The Start

 Before I built Hadarford in the hold of our narrowboat 'Hadar', I built a small model railway. I had tried previously to build a ‘009’ narrow gauge layout in a pine box, but due to the tightness of the curve, only one of the locos I had could negotiate it. Since we moved onto our residential mooring here in Warwick I had planned to build a ‘009’ layout in the garden. However I ditched that idea and instead built this little layout to sit on top of the display cabinet housing my O gauge stock from my exhibition layout 'Holmehurst' in our saloon. 

This was the original layout from inside the box, in this photo I have already sawn the board up and removed the curved track.

This photo is with the sections repositioned to form the new layout.

The layout has had a wood edging added to it and placed in it’s position on the shelf above the display cabinet with my ‘0’ gauge rolling stock in it.

The new section of track has been added to reconnect the original two halves.

Starting construction of the road bridge over the railway to divide the layout to the right, from the “fiddleyard” to the left.

Ballast laid on new section of track.

I have only done the centre section of the track at the moment as i need to buy some brown emulsion paint to paint be baseboard before ballasting the outside edges of the track.

A visit to Homebase is on the cards, I know when I built my '0' gauge layout 'Holmehurst', I actually bought some brown textured paint, but cannot find any reference to that online, so emulsion it will have to be for now.

The drawing pins are to temporarily hold the track in position until the glue has set.

The road bridge is completed.

Ballasting the new section of track and remaining exposed baseboard painted with “chocolate” emulsion paint.

Attaching the 3 buildings and fences. the smallest building came ready made and painted, the other 2 were kits which had to be built and painted.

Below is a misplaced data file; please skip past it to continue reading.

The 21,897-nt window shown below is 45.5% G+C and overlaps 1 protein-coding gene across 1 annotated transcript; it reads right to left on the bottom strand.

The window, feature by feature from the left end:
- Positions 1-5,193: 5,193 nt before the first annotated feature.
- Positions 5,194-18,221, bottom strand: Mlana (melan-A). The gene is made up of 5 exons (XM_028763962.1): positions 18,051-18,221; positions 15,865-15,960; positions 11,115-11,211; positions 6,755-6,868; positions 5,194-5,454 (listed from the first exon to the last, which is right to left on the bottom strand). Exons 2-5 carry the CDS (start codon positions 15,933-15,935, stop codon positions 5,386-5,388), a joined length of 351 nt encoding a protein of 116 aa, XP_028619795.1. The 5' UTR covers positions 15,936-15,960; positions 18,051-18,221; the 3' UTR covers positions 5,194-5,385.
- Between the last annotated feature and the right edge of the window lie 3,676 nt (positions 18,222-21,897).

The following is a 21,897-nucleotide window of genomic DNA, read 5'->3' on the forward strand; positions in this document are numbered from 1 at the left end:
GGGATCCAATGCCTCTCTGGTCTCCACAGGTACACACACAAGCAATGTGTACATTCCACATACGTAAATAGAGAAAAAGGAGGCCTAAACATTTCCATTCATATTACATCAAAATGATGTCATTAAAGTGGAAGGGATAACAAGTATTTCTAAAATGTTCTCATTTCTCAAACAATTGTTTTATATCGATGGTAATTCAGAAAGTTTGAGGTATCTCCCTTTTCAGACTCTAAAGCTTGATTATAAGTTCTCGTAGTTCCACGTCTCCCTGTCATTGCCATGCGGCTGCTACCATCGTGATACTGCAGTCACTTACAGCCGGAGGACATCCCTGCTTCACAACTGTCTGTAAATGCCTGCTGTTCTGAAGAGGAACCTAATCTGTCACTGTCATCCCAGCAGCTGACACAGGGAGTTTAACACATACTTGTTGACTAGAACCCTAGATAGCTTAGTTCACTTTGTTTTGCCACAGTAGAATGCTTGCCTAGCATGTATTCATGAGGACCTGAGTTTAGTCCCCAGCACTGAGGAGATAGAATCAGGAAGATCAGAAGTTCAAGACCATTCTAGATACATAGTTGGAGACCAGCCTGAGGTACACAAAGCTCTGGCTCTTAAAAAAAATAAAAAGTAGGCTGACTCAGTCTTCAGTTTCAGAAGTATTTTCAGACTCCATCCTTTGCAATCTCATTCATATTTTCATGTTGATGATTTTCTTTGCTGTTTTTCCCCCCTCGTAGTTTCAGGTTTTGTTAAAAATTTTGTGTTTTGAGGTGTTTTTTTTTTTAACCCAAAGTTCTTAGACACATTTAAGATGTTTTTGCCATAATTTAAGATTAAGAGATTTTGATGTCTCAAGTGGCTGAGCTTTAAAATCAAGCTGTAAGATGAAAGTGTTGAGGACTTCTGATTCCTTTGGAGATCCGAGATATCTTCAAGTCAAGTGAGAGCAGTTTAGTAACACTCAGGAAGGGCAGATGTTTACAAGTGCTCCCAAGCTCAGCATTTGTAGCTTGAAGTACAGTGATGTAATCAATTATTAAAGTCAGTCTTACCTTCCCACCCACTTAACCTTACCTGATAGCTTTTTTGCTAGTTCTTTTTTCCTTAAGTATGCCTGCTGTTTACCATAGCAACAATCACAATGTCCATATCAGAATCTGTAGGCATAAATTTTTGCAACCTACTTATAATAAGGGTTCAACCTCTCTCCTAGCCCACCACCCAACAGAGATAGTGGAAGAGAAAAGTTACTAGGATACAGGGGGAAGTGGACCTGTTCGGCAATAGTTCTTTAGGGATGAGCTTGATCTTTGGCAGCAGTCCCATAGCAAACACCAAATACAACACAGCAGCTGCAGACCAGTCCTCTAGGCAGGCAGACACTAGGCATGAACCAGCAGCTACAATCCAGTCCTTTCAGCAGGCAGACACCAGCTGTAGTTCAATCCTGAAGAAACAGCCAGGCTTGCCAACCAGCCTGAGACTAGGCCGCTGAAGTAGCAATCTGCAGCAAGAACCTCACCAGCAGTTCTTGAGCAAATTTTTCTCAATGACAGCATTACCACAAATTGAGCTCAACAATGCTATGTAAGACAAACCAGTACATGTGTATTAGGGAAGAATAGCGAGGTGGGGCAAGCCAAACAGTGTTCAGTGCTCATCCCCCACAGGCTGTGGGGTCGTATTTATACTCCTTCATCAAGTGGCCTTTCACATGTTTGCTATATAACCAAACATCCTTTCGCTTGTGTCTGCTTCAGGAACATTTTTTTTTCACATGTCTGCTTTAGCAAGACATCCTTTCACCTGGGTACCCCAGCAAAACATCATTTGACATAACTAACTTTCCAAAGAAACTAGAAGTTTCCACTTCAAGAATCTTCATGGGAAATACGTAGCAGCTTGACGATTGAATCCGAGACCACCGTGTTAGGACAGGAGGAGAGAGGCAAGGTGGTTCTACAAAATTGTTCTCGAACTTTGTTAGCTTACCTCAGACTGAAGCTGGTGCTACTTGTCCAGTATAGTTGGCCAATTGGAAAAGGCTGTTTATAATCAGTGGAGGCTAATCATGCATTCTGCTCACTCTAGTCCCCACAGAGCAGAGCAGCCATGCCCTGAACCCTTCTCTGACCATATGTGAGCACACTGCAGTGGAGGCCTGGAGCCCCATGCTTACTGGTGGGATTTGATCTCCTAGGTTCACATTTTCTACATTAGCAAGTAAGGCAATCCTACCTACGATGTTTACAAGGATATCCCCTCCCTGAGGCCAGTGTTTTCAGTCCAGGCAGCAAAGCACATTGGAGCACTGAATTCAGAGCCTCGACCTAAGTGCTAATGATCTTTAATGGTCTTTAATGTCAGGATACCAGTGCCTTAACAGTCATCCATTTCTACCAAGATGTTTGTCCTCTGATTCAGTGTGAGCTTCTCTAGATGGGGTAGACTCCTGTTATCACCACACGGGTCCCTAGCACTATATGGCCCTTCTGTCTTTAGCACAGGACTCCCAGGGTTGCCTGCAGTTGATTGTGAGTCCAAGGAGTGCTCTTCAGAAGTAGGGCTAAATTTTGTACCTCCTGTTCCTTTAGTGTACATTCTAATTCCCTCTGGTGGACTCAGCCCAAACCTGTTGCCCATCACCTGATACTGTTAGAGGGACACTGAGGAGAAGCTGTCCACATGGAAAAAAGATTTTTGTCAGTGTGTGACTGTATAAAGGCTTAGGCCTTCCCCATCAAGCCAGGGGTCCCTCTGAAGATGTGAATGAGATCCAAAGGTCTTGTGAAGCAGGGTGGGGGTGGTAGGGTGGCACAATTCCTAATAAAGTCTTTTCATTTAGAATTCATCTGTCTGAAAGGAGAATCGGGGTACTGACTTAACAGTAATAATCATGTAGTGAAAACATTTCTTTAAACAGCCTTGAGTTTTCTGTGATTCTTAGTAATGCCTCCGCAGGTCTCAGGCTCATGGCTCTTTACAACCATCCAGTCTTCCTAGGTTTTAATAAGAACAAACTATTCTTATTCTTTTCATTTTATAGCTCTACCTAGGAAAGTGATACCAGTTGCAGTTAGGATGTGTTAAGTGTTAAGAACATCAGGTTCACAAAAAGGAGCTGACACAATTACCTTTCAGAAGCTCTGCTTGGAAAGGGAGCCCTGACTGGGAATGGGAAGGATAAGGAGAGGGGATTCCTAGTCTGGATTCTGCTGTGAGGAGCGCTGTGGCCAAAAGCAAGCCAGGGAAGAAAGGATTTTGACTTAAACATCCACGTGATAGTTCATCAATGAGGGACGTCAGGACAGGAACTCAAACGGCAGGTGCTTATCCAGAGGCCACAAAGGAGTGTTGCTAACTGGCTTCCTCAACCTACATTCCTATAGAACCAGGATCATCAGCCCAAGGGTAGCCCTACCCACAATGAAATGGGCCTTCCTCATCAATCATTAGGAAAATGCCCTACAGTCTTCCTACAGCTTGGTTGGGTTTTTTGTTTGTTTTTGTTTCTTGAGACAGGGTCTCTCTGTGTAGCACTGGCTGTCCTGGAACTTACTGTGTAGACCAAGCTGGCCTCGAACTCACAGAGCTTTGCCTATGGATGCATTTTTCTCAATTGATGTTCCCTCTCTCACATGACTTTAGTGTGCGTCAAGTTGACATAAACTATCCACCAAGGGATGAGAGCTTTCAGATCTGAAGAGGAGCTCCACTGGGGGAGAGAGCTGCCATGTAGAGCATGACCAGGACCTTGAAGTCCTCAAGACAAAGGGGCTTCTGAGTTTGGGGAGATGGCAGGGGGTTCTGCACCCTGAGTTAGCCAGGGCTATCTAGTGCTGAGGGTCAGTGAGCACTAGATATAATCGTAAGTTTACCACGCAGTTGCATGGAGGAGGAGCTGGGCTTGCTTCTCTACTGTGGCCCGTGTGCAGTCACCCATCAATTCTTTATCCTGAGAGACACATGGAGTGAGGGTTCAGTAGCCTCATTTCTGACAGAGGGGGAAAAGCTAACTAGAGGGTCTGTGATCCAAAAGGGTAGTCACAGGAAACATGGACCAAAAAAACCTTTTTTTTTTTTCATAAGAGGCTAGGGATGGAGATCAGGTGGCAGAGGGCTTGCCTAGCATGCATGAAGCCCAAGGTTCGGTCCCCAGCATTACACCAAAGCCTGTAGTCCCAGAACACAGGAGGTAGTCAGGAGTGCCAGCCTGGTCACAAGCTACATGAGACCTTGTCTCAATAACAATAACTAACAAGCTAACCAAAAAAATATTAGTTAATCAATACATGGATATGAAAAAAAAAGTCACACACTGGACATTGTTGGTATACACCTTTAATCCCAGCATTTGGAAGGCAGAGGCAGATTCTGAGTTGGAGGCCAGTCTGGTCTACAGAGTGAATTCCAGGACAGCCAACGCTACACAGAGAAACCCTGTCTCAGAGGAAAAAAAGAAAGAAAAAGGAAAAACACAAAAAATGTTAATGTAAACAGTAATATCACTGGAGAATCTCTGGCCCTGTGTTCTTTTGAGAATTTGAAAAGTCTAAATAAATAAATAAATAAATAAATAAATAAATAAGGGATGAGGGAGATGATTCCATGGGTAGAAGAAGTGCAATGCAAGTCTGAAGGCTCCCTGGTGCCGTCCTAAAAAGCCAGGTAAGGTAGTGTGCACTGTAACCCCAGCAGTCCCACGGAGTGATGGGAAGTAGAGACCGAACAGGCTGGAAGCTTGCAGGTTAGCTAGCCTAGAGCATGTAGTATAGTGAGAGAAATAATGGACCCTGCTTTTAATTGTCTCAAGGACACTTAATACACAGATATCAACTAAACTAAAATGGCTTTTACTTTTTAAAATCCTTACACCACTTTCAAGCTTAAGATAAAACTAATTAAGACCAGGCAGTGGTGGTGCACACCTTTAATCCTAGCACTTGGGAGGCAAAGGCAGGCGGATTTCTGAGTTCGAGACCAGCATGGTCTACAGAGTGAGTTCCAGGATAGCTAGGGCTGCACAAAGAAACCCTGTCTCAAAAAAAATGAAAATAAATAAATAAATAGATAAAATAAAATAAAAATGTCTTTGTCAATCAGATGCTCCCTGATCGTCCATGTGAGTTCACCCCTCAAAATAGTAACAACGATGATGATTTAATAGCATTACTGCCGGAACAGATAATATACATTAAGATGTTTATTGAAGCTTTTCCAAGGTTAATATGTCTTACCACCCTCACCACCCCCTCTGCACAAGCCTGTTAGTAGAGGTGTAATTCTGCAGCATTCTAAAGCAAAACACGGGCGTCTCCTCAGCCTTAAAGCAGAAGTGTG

Trees positioned and fixed in place.

Rock face and bushes fixed in place at the end of the layout, appropriately shaped so I can still see all of the TV from my armchair!

Level crossing made from balsa wood and painted.

Scatter and foliage added. This was before I discovered static grass.

The high level line which emerges from the mine, constructed from balsa wood with tipper wagons on the mine track, which tip the material mined into the larger wagons below.

Level crossing barriers and loading gauge fitted.

The high level line platform completed with safety barriers and access ladders, and the mine entrance constructed and all painted.

The rear of the rock face has been finished off with balsa wood, and subsequently varnished, to hide the rough rear to the ‘cork’ that I used for the rock face, and the wood construction to attach it to the baseboard.

Sprinkling ‘scatter’ on using a teaspoon!

The darker grey scatter represents the tarmac roadway. The lighter grey has just been applied and awaiting drying before removing the loose scatter.

Different coloured scatter used in the station and mine area, the darker grey scatter represents the tarmac roadway. The lighter grey has just been applied and awaiting drying before removing the loose scatter.

Station and mine area scatter completed and the station platform constructed from balsa wood fixed in place.

Adding ‘spilled’ mining material on and around the high level line. Applying PVA glue to the selected piece held in tweezers.

Positioning the piece in place, this was repeated for each piece in the scene.

Mine workers fixed to the layout.

I then painted some wild animals and placed them in various locations around the layout. A badger.

A Hedgehog.

A pair of Squirrels.

A hare running beside the track.

4 Rabbits.

Finally a Weasel scurries alongside the road.

Rock climbers on the rock face, either side of the mine. Like the wild animals I had to paint these. I used to teach rock climbing at a school for 2 years, and a member of a climbing club for about 10 years, hence the cotton used to simulate climbing ropes is positioned as if a real climb. 

But I doubt I would be climbing around a working mine and railway! It is called 'modellers licence'.

The climbers on the rock face, viewed from the other side. 

If you look closely the two climbers on the left are using double ropes. Double ropes are used in certain circumstances, such as routes that wander and a single rope would have too much friction through the carabiners, and when climbing slate which has very sharp edges and can cut through a rope like a knife through butter, but by have 2 ropes this risk is reduced.

And finally station station staff and passengers were added to the layout, which has completed it.

The finished layout on top of the display cabinet containing my O gauge stock from my exhibition layout 'Holmehurst' in our saloon on our narrowboat Hadar.

Some general views.

A showman's engine visiting.

Passenger and goods trains awaiting departure from the platform and mine line. 
Logging engine ready to do some shunting.

OOPs! A slight accident. Handy the crane is nearby 😂